Just.. umm.. leave running Internet censorship type of things to me, okay? You can run the House of Commons or something.. that pitifully corrupt lot could use your iron fist.


Prad Prathivi

It’s Time To Backup

Posted in SecondLife®, Virtual Worlds with tags , , , , on June 7, 2009 by Prad

In a lot of the countries we live in, at one point or another, we’ve lost faith in our Government.

In Second Life, a lot of residents at some point tend to lose faith in Linden Lab. Be it because the sim you were just on crashed. Or because your inventory just halved and you can’t get the lost items back. Or because they just kindly told you tier’s going to go up, and there’s little you can do about it. 

Well the word on the grapevine is that Linden Lab’s investors are all distancing themselves as far away from the Second Life brand as they can. All this negative press and reputation of SL as a haven for sex isn’t the virtual world that they were pitched when they first opened up their chequebooks.

So the money that Linden Lab have left is basically whatever they’ve milked us for. And with the spate of sackings and changes going on at San Francisco and around the world, one has to wonder if there is a crisis abound. Are they cost cutting across the board to save expenses?

The other factor is that Second Life isn’t going to attract any new venture capital. Businesses and corporations won’t touch Second Life, which isn’t a huge deal as we’re all doing just fine by ourselves, right?

Wrong. Real world businesses and media are what provide virtual worlds like Second Life with their market. Events like CSI:NY bought droves of people into SL, although the interface of Second Life failed to keep them there.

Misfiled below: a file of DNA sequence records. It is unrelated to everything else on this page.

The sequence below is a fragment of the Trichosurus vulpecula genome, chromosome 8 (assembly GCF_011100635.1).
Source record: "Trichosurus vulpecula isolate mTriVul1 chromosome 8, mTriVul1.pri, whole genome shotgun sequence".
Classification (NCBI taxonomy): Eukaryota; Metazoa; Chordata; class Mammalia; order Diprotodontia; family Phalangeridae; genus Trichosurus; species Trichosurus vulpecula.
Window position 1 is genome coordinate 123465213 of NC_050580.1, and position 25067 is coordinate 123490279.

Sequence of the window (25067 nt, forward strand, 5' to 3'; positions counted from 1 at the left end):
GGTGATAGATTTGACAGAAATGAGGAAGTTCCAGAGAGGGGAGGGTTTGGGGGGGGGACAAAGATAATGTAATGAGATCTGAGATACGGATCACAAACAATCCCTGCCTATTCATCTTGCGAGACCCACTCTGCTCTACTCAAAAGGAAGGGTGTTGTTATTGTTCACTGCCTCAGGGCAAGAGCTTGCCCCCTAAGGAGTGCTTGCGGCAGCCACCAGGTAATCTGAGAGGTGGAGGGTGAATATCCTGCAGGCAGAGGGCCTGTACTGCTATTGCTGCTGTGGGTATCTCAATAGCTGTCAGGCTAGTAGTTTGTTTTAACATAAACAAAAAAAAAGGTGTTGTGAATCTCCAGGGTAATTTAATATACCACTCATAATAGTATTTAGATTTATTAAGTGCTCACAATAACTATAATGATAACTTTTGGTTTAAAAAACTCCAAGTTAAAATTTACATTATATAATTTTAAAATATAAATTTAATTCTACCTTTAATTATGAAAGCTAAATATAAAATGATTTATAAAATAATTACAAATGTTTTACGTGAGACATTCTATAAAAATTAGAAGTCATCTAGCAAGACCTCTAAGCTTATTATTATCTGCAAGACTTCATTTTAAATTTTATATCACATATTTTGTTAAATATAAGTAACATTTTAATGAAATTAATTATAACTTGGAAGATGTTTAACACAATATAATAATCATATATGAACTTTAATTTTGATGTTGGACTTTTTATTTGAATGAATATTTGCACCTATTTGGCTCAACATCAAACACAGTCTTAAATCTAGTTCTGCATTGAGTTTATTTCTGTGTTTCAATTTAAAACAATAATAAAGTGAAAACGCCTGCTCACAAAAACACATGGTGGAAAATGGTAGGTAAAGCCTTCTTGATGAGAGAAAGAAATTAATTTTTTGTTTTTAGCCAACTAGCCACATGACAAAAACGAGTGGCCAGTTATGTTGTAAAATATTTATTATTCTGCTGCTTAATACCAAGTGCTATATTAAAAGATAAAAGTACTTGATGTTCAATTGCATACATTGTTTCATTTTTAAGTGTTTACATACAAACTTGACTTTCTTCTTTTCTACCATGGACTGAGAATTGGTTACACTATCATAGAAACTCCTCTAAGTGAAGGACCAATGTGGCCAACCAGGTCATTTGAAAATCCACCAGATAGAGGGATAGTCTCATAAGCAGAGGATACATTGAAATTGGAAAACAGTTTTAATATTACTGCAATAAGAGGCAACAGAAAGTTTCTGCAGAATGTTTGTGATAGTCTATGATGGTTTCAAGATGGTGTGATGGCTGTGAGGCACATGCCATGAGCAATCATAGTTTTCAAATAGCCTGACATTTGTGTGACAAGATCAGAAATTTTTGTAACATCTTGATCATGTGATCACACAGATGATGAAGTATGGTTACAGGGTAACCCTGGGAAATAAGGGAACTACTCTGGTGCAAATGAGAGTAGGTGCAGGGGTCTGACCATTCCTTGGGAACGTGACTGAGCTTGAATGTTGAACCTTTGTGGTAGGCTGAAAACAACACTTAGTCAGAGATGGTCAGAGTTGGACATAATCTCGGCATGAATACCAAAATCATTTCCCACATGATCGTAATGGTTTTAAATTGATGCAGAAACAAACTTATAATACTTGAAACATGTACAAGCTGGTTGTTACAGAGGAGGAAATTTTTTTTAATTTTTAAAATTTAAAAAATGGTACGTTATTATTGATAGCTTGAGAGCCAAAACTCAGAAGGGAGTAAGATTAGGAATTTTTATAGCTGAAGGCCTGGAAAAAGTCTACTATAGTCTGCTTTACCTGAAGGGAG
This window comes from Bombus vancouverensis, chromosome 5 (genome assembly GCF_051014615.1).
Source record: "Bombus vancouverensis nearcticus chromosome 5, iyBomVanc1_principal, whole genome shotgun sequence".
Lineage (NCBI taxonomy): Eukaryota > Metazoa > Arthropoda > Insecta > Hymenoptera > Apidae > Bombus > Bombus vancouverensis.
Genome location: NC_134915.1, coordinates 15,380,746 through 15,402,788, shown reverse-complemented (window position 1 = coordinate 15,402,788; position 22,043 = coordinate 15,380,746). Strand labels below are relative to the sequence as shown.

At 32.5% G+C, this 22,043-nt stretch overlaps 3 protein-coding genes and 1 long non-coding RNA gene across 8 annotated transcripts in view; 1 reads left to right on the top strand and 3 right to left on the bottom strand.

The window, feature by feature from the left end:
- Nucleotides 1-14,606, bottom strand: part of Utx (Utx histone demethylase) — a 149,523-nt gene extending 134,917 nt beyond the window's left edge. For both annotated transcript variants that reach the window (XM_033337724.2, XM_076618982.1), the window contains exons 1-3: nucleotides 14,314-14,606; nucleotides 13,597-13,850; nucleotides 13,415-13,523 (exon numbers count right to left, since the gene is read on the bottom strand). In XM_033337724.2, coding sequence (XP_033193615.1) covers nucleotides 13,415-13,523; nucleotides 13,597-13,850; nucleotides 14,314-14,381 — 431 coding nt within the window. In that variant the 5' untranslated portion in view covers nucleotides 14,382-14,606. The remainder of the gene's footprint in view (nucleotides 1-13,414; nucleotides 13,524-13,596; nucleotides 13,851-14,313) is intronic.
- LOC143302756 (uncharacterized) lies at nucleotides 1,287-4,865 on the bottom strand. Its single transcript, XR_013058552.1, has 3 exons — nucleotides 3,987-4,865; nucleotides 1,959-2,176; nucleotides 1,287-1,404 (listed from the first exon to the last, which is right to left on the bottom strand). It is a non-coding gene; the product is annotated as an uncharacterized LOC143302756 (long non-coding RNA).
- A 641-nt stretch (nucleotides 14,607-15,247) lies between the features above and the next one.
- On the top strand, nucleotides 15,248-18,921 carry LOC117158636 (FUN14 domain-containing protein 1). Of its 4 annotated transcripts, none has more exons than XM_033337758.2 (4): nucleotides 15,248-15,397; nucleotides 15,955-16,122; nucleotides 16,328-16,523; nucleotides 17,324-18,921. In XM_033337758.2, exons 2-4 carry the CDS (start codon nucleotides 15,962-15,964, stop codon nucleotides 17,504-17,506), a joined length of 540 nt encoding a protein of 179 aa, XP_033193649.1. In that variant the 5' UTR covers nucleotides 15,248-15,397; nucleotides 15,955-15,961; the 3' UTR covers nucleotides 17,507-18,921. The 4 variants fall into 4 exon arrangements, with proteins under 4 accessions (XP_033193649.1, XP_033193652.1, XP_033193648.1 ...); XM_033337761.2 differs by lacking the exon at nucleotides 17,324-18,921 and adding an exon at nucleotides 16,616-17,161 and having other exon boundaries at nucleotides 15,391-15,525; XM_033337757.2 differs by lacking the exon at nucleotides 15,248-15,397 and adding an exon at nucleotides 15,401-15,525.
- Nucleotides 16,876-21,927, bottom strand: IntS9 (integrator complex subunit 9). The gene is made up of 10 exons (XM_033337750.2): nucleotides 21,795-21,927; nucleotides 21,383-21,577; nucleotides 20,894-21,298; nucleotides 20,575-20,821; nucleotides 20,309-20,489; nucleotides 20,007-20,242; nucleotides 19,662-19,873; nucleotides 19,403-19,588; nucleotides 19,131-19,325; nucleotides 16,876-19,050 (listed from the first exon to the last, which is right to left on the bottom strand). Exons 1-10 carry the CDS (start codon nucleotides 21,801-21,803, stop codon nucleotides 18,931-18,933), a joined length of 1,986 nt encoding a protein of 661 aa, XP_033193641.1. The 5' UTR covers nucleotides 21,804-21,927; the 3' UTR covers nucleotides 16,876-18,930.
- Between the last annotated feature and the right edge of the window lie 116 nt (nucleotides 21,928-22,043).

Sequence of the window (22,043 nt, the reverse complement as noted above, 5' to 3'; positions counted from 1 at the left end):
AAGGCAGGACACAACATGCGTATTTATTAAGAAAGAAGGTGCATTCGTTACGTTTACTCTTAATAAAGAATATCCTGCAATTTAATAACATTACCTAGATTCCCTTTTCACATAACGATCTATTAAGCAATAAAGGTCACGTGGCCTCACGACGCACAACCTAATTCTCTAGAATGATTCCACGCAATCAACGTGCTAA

However, the reputation of Second Life has driven companies away from Second Life. Even companies which specialised in virtual environments are abandoning SL. So what does that mean for the rest of us?

Second Life requires a constant stream of new users in order to be sustainable, and at the moment it’s getting it because of the lack of alternatives in the way of other virtual worlds.

But there are new worlds coming soon, including the much hyped Blue Mars. And they’re appealing to businesses and educators to bring them into their world, and placing stronger restrictions/regulations of things like sexual content and IP rights. And of course, as businesses and media move away from Second Life and begin promoting these new worlds, the potential users will be diverted to these metaverses.

For anybody who makes a sizable income in Second Life, or has content in world which they don’t want to lose, it’s time to start making a backup strategy. Be it to use Second Inventory to backup all your work, or to start learning new software to be able to adapt to these new virtual environments.

Either way, it’s becoming apparent that Linden Lab are losing their grip on marketing Second Life to the masses. And for that, I do think the peak of Second Life has passed, and the Lab are lacking a plan to keep the metaverse competitive.